While AIDS originally was seen as an adaptive immune disease, the research of Alan Landay, PhD, has contributed to a view of it as a cell driven-inflammation linked to immunosenescence—the gradual deterioration of the immune system that also accompanies normal aging.
Landay is professor and chair of Rush University's Department of Immunology and Microbiology and principal investigator of the National Institutes of Health-funded Rush Immunology Specialty Laboratory, or ISL. The lab is part of the NIH's AIDS Clinical Trials Group.
He has 35 years of experience in studies of HIV immunopathogenesis (the immune system response to HIV), has worked with the AIDS Clinical Trials Group since it was established in 1987 and has directed the ISL since it began. This research has resulted in Landay publishing more than 400 peer-reviewed papers that have helped shape current thinking about HIV and AIDS.
Here, he discusses how his HIV studies provide insight into common diseases of aging, including Alzheimer's disease.
Question: Why is the study of HIV so interesting to you?
Landay: Our study of HIV has given us important insight into other diseases and into aging and what we call "inflammaging" (low-level inflammation that often occurs in older adults). We are now seeing serious non-AIDS conditions such as cardiovascular, metabolic, neurocognitive and bone disease in HIV patients who also have persistent inflammation.
We are looking at how to measure that inflammation and understand how it contributes to these diseases of aging, which occur earlier in HIV patients than in the general population. We're seeing development of immune changes in HIV patients at around age 50 that we see in the general population at 65 or 70.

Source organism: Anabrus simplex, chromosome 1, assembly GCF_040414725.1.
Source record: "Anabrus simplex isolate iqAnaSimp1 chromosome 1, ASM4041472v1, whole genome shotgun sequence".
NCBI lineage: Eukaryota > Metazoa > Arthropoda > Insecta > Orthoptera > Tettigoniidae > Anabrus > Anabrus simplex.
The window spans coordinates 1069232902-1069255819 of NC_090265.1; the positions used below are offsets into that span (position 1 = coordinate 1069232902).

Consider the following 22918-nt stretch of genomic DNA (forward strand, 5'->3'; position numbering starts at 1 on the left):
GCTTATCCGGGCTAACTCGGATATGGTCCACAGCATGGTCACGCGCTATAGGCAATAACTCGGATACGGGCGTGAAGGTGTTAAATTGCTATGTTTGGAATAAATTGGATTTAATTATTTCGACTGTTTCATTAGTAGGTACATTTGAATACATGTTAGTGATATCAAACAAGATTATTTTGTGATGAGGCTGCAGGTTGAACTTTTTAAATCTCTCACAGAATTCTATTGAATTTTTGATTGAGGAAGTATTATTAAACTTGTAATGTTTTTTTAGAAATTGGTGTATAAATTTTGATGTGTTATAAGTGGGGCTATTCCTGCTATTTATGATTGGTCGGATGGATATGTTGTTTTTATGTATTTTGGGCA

So HIV gives us a potential model of aging and especially of the immune system.
You are also interested in the human microbiome, the microorganisms in the body. How does that relate to your other work?
We are discovering a lot about the microbiome and its relationship to the immune system. Many groups are looking at how the bacteria, viruses and fungi that live in the gut may affect the immune system and infectious disease like HIV. Additionally, there are studies on gut/brain axis and how the microbiome may be involved in diseases like Parkinson's, depression, and autism.
In normal aging, the gut becomes leaky as its barrier function declines. As products from the gut leak out, inflammation can result, which can further accelerate aging.
We're studying how this inflammation contributes to diseases of aging and how it is perhaps accelerated in HIV patients. This inflammation can also contribute to serious non-AIDS events, and we are now exploring ways to modulate the microbiome to see if we can repair the barrier function of the gut.
I think that knowledge about the microbiome will have an impact in almost every disease area, including cancer and autoimmune, infectious, and neurological disease, as well as organ transplantation. All of these can be potentially affected by changes in the microbiome.
We are hoping that our study of the gut will reveal signatures of change in the microbiome that may predict development of these diseases. More importantly, we hope that we can use preventive measures to modify the microbiome. We have some clinical studies now with HIV patients where we are exploring whether probiotics (bacteria that can aid digestion) can move the microbiome back from dysbiosis (a microbial imbalance in the digestive system) to eubiosis (a healthy balance).